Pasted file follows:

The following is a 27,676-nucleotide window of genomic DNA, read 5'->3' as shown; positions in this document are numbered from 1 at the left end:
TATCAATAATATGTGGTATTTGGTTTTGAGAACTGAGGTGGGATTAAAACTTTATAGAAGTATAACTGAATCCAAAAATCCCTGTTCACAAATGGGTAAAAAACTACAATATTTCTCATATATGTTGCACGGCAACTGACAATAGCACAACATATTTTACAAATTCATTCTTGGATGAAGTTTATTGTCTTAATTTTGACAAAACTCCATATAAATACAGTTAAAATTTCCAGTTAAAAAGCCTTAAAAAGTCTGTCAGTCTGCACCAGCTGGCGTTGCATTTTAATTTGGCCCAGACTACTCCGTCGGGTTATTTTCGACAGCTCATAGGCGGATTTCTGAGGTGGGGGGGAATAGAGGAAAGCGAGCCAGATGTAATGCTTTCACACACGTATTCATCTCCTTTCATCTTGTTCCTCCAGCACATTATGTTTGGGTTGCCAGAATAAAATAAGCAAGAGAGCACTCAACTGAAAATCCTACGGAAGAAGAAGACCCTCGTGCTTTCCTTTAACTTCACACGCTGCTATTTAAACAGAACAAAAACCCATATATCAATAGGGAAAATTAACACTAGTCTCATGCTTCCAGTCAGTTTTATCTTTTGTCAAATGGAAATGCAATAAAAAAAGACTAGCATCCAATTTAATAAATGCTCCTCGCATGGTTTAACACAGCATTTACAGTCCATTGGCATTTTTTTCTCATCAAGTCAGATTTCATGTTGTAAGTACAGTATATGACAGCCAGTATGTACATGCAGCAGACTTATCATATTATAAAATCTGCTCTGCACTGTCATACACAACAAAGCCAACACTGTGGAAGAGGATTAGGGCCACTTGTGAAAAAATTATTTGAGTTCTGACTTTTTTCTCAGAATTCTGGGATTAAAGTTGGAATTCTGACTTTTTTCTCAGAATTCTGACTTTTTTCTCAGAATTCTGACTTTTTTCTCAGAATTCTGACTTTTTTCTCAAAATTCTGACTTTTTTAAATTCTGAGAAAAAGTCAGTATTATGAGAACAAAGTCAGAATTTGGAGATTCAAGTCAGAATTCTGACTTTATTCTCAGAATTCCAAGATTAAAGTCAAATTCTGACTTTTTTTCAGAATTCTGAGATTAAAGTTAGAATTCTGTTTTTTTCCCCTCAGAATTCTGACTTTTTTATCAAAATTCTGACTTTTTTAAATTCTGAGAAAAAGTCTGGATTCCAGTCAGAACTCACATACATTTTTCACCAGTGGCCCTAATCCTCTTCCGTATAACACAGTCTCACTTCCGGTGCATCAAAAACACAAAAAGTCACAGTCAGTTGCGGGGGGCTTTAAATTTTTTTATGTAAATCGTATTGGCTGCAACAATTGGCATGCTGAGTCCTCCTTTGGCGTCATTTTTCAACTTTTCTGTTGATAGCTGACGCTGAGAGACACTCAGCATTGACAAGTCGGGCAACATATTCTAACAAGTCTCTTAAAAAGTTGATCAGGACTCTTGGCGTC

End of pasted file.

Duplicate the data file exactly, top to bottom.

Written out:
The following is a 27,676-nucleotide window of genomic DNA, read 5'->3' as shown; positions in this document are numbered from 1 at the left end:
TATCAATAATATGTGGTATTTGGTTTTGAGAACTGAGGTGGGATTAAAACTTTATAGAAGTATAACTGAATCCAAAAATCCCTGTTCACAAATGGGTAAAAAACTACAATATTTCTCATATATGTTGCACGGCAACTGACAATAGCACAACATATTTTACAAATTCATTCTTGGATGAAGTTTATTGTCTTAATTTTGACAAAACTCCATATAAATACAGTTAAAATTTCCAGTTAAAAAGCCTTAAAAAGTCTGTCAGTCTGCACCAGCTGGCGTTGCATTTTAATTTGGCCCAGACTACTCCGTCGGGTTATTTTCGACAGCTCATAGGCGGATTTCTGAGGTGGGGGGGAATAGAGGAAAGCGAGCCAGATGTAATGCTTTCACACACGTATTCATCTCCTTTCATCTTGTTCCTCCAGCACATTATGTTTGGGTTGCCAGAATAAAATAAGCAAGAGAGCACTCAACTGAAAATCCTACGGAAGAAGAAGACCCTCGTGCTTTCCTTTAACTTCACACGCTGCTATTTAAACAGAACAAAAACCCATATATCAATAGGGAAAATTAACACTAGTCTCATGCTTCCAGTCAGTTTTATCTTTTGTCAAATGGAAATGCAATAAAAAAAGACTAGCATCCAATTTAATAAATGCTCCTCGCATGGTTTAACACAGCATTTACAGTCCATTGGCATTTTTTTCTCATCAAGTCAGATTTCATGTTGTAAGTACAGTATATGACAGCCAGTATGTACATGCAGCAGACTTATCATATTATAAAATCTGCTCTGCACTGTCATACACAACAAAGCCAACACTGTGGAAGAGGATTAGGGCCACTTGTGAAAAAATTATTTGAGTTCTGACTTTTTTCTCAGAATTCTGGGATTAAAGTTGGAATTCTGACTTTTTTCTCAGAATTCTGACTTTTTTCTCAGAATTCTGACTTTTTTCTCAGAATTCTGACTTTTTTCTCAAAATTCTGACTTTTTTAAATTCTGAGAAAAAGTCAGTATTATGAGAACAAAGTCAGAATTTGGAGATTCAAGTCAGAATTCTGACTTTATTCTCAGAATTCCAAGATTAAAGTCAAATTCTGACTTTTTTTCAGAATTCTGAGATTAAAGTTAGAATTCTGTTTTTTTCCCCTCAGAATTCTGACTTTTTTATCAAAATTCTGACTTTTTTAAATTCTGAGAAAAAGTCTGGATTCCAGTCAGAACTCACATACATTTTTCACCAGTGGCCCTAATCCTCTTCCGTATAACACAGTCTCACTTCCGGTGCATCAAAAACACAAAAAGTCACAGTCAGTTGCGGGGGGCTTTAAATTTTTTTATGTAAATCGTATTGGCTGCAACAATTGGCATGCTGAGTCCTCCTTTGGCGTCATTTTTCAACTTTTCTGTTGATAGCTGACGCTGAGAGACACTCAGCATTGACAAGTCGGGCAACATATTCTAACAAGTCTCTTAAAAAGTTGATCAGGACTCTTGGCGTC